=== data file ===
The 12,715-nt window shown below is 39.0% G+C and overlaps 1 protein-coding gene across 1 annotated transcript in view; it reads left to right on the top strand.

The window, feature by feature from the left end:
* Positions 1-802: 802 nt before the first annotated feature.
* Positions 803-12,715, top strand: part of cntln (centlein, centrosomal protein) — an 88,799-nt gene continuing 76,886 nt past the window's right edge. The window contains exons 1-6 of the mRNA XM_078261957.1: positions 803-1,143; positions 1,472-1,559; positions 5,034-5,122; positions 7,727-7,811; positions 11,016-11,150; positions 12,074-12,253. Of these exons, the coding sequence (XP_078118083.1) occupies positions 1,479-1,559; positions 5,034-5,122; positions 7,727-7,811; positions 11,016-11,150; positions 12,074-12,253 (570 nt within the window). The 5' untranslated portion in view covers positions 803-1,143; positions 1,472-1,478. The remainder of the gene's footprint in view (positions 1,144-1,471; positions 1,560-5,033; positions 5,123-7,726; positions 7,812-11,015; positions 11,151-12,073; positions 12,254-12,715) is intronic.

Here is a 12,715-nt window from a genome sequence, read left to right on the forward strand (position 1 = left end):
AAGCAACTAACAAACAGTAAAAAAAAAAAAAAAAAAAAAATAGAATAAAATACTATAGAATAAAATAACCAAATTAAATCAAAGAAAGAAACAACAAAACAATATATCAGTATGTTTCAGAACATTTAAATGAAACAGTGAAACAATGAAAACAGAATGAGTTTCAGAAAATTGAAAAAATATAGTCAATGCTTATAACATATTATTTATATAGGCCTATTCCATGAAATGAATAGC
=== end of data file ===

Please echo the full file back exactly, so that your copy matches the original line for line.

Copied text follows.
The 12,715-nt window shown below is 39.0% G+C and overlaps 1 protein-coding gene across 1 annotated transcript in view; it reads left to right on the top strand.

The window, feature by feature from the left end:
* Positions 1-802: 802 nt before the first annotated feature.
* Positions 803-12,715, top strand: part of cntln (centlein, centrosomal protein) — an 88,799-nt gene continuing 76,886 nt past the window's right edge. The window contains exons 1-6 of the mRNA XM_078261957.1: positions 803-1,143; positions 1,472-1,559; positions 5,034-5,122; positions 7,727-7,811; positions 11,016-11,150; positions 12,074-12,253. Of these exons, the coding sequence (XP_078118083.1) occupies positions 1,479-1,559; positions 5,034-5,122; positions 7,727-7,811; positions 11,016-11,150; positions 12,074-12,253 (570 nt within the window). The 5' untranslated portion in view covers positions 803-1,143; positions 1,472-1,478. The remainder of the gene's footprint in view (positions 1,144-1,471; positions 1,560-5,033; positions 5,123-7,726; positions 7,812-11,015; positions 11,151-12,073; positions 12,254-12,715) is intronic.

Here is a 12,715-nt window from a genome sequence, read left to right on the forward strand (position 1 = left end):
AAGCAACTAACAAACAGTAAAAAAAAAAAAAAAAAAAAAATAGAATAAAATACTATAGAATAAAATAACCAAATTAAATCAAAGAAAGAAACAACAAAACAATATATCAGTATGTTTCAGAACATTTAAATGAAACAGTGAAACAATGAAAACAGAATGAGTTTCAGAAAATTGAAAAAATATAGTCAATGCTTATAACATATTATTTATATAGGCCTATTCCATGAAATGAATAGC